Never again can we turn a blind eye to those poor souls who earn in a day what most of us earn in minutes, sometimes seconds. We have to recognize that those three billion $3 earners are part of the same economic system that we occupy, and we have to begin to interact with them, either through market or non-market action, to recognize not only their existence but their fundamental equality to us, at the core human level. We have to begin to pay attention to them, with our designers designing products that the poor can afford to buy, with companies focusing on job creation opportunities that can lift a person earning $1 a day to $5 dollars a day, instantly bringing that person into the middle class of their society.
I recently read a remarkable book on ending poverty aptly titled Out of Poverty by Paul Polak, a man who dedicated 25 years of his life to serving the poor through providing market opportunities for them to increase their income. As he states, the reason poor people are poor is that they don't have enough ways to make money. We must restructure our interaction with the world at large to include these people, and serve them by providing ways for them to double, triple, and eventually increase their income at exponential levels.
In Paul Polak's book, the author noted that 90 percent of the world's designers focus on the top 10 percent of the world, the wealthiest among us, in designing products that the comparatively wealthy (that means us) want to consume. Imagine the possibilities if 90 percent of designers focused on designing products for the bottom 90 percent of us, those requiring access to sanitation and clean toilets, to clean water, and to employment opportunities that offer dignity and a hope of reaching the middle class.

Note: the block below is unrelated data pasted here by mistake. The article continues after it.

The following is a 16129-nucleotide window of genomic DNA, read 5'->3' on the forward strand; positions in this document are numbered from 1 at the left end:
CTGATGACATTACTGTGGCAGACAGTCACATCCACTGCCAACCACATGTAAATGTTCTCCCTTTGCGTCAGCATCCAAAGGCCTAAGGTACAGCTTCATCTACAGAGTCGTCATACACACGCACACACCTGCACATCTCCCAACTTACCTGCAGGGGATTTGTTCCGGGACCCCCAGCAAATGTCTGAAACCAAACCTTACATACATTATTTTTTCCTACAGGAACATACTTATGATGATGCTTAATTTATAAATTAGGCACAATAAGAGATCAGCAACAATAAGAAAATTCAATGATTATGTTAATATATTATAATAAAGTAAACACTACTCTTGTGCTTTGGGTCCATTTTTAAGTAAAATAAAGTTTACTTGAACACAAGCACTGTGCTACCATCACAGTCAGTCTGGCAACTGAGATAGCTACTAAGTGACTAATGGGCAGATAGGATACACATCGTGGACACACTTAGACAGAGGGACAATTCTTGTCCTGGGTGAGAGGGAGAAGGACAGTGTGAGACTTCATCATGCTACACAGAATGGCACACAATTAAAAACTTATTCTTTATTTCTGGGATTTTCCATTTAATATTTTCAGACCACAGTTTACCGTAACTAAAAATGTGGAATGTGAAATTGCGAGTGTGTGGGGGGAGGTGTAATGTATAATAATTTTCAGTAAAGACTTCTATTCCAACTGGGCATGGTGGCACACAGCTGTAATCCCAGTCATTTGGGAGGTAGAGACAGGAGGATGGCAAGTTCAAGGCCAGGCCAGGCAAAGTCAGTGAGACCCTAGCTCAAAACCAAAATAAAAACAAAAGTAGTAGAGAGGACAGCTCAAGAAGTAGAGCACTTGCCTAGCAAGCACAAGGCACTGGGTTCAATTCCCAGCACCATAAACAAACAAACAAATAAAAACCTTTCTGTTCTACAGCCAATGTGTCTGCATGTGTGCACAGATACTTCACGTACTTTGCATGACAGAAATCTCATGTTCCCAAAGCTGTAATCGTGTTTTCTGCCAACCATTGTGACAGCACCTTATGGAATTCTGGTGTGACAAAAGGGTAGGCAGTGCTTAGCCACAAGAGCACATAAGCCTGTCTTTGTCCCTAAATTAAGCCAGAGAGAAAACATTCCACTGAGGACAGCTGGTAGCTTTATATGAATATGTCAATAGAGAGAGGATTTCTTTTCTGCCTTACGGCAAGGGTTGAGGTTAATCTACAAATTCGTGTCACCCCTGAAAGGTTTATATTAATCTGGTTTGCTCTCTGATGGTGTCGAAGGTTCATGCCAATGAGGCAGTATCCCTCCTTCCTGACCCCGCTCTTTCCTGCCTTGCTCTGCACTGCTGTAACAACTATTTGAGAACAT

The top billion of us, of which you are certainly one, have lived for too long in a silo -- a silo of attention. We have focused on quarterly earnings, and consumption, and material desire, at the expense of a forgotten population that is equal to us in that core human way. We must destroy that silo, and embrace the fact of the existence of our common man currently outside of our scope. We must hone that scope, and focus our attention squarely on them. What we need, what the world needs, is a revolution of attention -- a drastic shift in focus on the three billion of us that make less than $3 per day. From a world that spends $450 billion every year on advertising to us, the wealthy billion of the world, we must emerge a society that spends its time, money, and attention on the three billion people who earn $3 a day or less. Our attention for too long has been focused on ourselves. It is time to move beyond our own egocentric gaze, and focus on our human brothers and sisters in China, and India, and Bolivia, and Indonesia, who have become accustomed to our ignorance. We must revolutionize the way we pay attention to the world, to focus on the rest of us, who are inextricably part of us. We must eschew "us" versus "them" thinking for it puts human beings into illusory silos of difference. Imagine if we of the top billion focused ten percent of our daily attention of improving the lives of those three billion earning $3 a day or less. Surely we are capable of creating solutions to their problems, just as we have proven to be capable of solving every considerable need and desire of those of us in the top billion. This revolution of attention begins with you, and as a human being, I can only ask that you will be amongst those who revolt.